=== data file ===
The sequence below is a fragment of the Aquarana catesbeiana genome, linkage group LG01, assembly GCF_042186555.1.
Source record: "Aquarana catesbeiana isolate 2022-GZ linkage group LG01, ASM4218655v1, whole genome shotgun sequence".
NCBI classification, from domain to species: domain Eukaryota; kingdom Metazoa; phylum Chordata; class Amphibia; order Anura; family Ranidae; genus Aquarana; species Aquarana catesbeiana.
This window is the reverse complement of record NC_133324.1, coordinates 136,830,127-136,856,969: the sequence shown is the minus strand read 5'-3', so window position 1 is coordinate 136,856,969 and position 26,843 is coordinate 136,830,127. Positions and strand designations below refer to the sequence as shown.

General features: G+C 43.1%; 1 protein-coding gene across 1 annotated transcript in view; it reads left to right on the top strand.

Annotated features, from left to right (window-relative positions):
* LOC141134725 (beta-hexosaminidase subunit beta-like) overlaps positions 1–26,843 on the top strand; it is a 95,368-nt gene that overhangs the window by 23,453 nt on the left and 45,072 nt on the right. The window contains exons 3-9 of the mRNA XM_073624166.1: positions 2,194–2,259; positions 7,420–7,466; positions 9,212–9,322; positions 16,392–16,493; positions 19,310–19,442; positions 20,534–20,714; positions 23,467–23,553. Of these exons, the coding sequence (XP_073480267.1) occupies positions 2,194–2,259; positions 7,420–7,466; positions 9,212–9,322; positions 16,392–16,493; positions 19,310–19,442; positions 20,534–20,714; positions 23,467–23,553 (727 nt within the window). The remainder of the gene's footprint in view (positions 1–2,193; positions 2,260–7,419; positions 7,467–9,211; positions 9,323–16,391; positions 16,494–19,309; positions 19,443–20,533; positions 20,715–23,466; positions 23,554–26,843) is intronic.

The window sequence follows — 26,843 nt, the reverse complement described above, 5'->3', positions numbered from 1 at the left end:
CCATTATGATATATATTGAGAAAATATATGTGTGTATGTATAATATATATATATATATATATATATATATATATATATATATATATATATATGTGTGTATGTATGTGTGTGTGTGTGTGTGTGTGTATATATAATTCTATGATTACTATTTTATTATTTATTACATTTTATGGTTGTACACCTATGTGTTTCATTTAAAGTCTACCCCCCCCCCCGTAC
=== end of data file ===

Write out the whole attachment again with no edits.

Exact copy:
The sequence below is a fragment of the Aquarana catesbeiana genome, linkage group LG01, assembly GCF_042186555.1.
Source record: "Aquarana catesbeiana isolate 2022-GZ linkage group LG01, ASM4218655v1, whole genome shotgun sequence".
NCBI classification, from domain to species: domain Eukaryota; kingdom Metazoa; phylum Chordata; class Amphibia; order Anura; family Ranidae; genus Aquarana; species Aquarana catesbeiana.
This window is the reverse complement of record NC_133324.1, coordinates 136,830,127-136,856,969: the sequence shown is the minus strand read 5'-3', so window position 1 is coordinate 136,856,969 and position 26,843 is coordinate 136,830,127. Positions and strand designations below refer to the sequence as shown.

General features: G+C 43.1%; 1 protein-coding gene across 1 annotated transcript in view; it reads left to right on the top strand.

Annotated features, from left to right (window-relative positions):
* LOC141134725 (beta-hexosaminidase subunit beta-like) overlaps positions 1–26,843 on the top strand; it is a 95,368-nt gene that overhangs the window by 23,453 nt on the left and 45,072 nt on the right. The window contains exons 3-9 of the mRNA XM_073624166.1: positions 2,194–2,259; positions 7,420–7,466; positions 9,212–9,322; positions 16,392–16,493; positions 19,310–19,442; positions 20,534–20,714; positions 23,467–23,553. Of these exons, the coding sequence (XP_073480267.1) occupies positions 2,194–2,259; positions 7,420–7,466; positions 9,212–9,322; positions 16,392–16,493; positions 19,310–19,442; positions 20,534–20,714; positions 23,467–23,553 (727 nt within the window). The remainder of the gene's footprint in view (positions 1–2,193; positions 2,260–7,419; positions 7,467–9,211; positions 9,323–16,391; positions 16,494–19,309; positions 19,443–20,533; positions 20,715–23,466; positions 23,554–26,843) is intronic.

The window sequence follows — 26,843 nt, the reverse complement described above, 5'->3', positions numbered from 1 at the left end:
CCATTATGATATATATTGAGAAAATATATGTGTGTATGTATAATATATATATATATATATATATATATATATATATATATATATATATATATGTGTGTATGTATGTGTGTGTGTGTGTGTGTGTGTATATATAATTCTATGATTACTATTTTATTATTTATTACATTTTATGGTTGTACACCTATGTGTTTCATTTAAAGTCTACCCCCCCCCCCGTAC